Hoping to bolster support for small-to-mid size farm operations and to encourage first time farmers, USDA officials have released a second package of assistance programs that include research awards, technical assistance, and marketing support designed to aid farm operations suffering from drought and disaster.
USDA Deputy Secretary Krysta Harden told Farm Press in an interview this week that the package represents USDA's continued commitment to all producers, including the nation's small and mid-size producers. Harden helps lead the department, working to strengthen the American agricultural economy and revitalize rural communities.
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"We're very excited about this package, which represents the second wave of programs designed to help small and mid-size producers. The package is divided into three specific areas, one which will be grant funding for ten universities to develop programs that will help small and mid-size farmers to enhance and expand their production," Harden noted.
These grant awards, made by USDA's National Institute of Food and Agriculture (NIFA) Agriculture and Food Research Initiative (AFRI) Small and Medium-Sized Farms program, will focus on developing models to assist small farmers in their decision making with respect to management strategies, new technologies, sustainability, competitiveness and viability.
Harden said the awards prioritize strategies enhancing access to markets, developing local and regional food systems, assessing the impact of economic changes to new and beginning farmers, and conducting outreach activities that can inform relevant public policy to enhance small farmers' well-being.
The University of Illinois will receive $495,000 to research risk mitigation participation strategies for small and mid-sized producers in the advanced biofuel industry, while Oklahoma State University was awarded $484,000 to research economic development opportunities for small and mid-sized farms in the local and regional food system.
Other university grants included in this package include Clarkson University, which will receive $499,000 to study anaerobic digesters for small farms, and the University of Vermont was awarded $499,662 grant to research how to improve the quality of labor management decisions for small and medium-sized farm operators.
The ten university grants awarded add up to $7 million in assistance that Harden says will directly benefit small to mid-size farm operations.
"Also included in this second round of assistance is $8.8 million in rural development programs. The first $3 million is targeted towards small and socially-disadvantaged producers through a grant program that will provide funds for market research, product improvement, feasibility studies, training and implementation of business plans, and possibly other programs designed to help them," Harden added.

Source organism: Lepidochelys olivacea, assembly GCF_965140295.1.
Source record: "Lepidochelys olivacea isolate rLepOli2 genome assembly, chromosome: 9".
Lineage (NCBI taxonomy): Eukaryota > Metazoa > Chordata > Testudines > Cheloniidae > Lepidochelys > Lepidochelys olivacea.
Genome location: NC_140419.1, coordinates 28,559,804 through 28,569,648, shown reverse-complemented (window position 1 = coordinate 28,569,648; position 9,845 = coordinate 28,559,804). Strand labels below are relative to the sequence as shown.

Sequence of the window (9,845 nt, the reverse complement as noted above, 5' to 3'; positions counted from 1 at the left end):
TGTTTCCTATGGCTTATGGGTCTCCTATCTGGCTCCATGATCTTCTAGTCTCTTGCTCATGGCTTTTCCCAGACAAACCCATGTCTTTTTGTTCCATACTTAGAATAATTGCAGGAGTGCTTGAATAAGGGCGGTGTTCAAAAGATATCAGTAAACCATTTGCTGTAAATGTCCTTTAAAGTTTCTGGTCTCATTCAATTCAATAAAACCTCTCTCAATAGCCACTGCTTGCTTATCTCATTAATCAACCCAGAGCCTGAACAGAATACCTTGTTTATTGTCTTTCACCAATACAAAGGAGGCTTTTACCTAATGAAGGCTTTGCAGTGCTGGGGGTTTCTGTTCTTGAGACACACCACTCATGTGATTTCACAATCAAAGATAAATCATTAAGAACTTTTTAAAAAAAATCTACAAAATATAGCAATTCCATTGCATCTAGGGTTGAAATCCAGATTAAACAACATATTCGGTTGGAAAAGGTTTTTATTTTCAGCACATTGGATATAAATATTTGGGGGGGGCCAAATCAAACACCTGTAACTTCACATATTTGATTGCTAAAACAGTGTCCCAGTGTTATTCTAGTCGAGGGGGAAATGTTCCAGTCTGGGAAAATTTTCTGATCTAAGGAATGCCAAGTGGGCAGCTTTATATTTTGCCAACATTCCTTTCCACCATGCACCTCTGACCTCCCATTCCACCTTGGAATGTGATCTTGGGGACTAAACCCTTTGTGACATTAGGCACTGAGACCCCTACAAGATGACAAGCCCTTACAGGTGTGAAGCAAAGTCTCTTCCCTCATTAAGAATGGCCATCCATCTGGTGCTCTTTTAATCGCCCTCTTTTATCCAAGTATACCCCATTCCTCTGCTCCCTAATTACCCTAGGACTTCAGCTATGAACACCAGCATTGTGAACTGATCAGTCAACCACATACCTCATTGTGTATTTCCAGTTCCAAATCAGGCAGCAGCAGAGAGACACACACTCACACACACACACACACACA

The program is titled the Small, Socially Disadvantaged Producer Grant program and applications will be accepted through June 30. More information about how to apply can be found at www.rurdev.usda.gov/BCP_SSDPG.html.
Next program up
"The next program in the package is the Rural Development Grant Program and is designed to help build the capacity of our rural cooperative development centers," she said.
Harden said $5.8 million has been allocated to fund Rural Cooperative Development Centers, which in turn provide technical assistance to individuals and entities improving the economic condition of rural areas by supporting start-up, expansion or operational improvement of rural cooperatives and other business entities.
In 2013, business and cooperative funding through Rural Development helped 17,773 rural businesses, including 4,200 farmers and 4,472 small businesses. These investments created or saved over 41,600 jobs. Under the Agriculture Act of 2014 USDA will be creating an Interagency Working Group to improve coordination of programs and services between federal agencies and national and local cooperatives through the RCDG program.
More information is available at www.rurdev.usda.gov/BCP_RCDG.html.
"The remaining program in this new package is actually a targeted program for our small and very small producers of grass-fed beef. We are streamlining the application process and will help small producers to become certified, which will help them take advantage of the increased value of their product at the slaughterhouse. This is for producers who have a herd of 49 or less head of cattle," she said.
Harden says the program is tailored to meet the needs of small-scale livestock producers and the growing grass-fed beef industry. It allows producers to certify that their animals meet the requirements of the grass-fed marketing claim standard, helping them differentiate themselves and communicate value to their customers.
For more information about this program, visit ams.usda.gov/AMSv1.0/GrassFedSVS.
Harden says more programs of assistance will be forthcoming under the terms of the new farm program and says USDA is working diligently to implement the full farm law as fast as possible.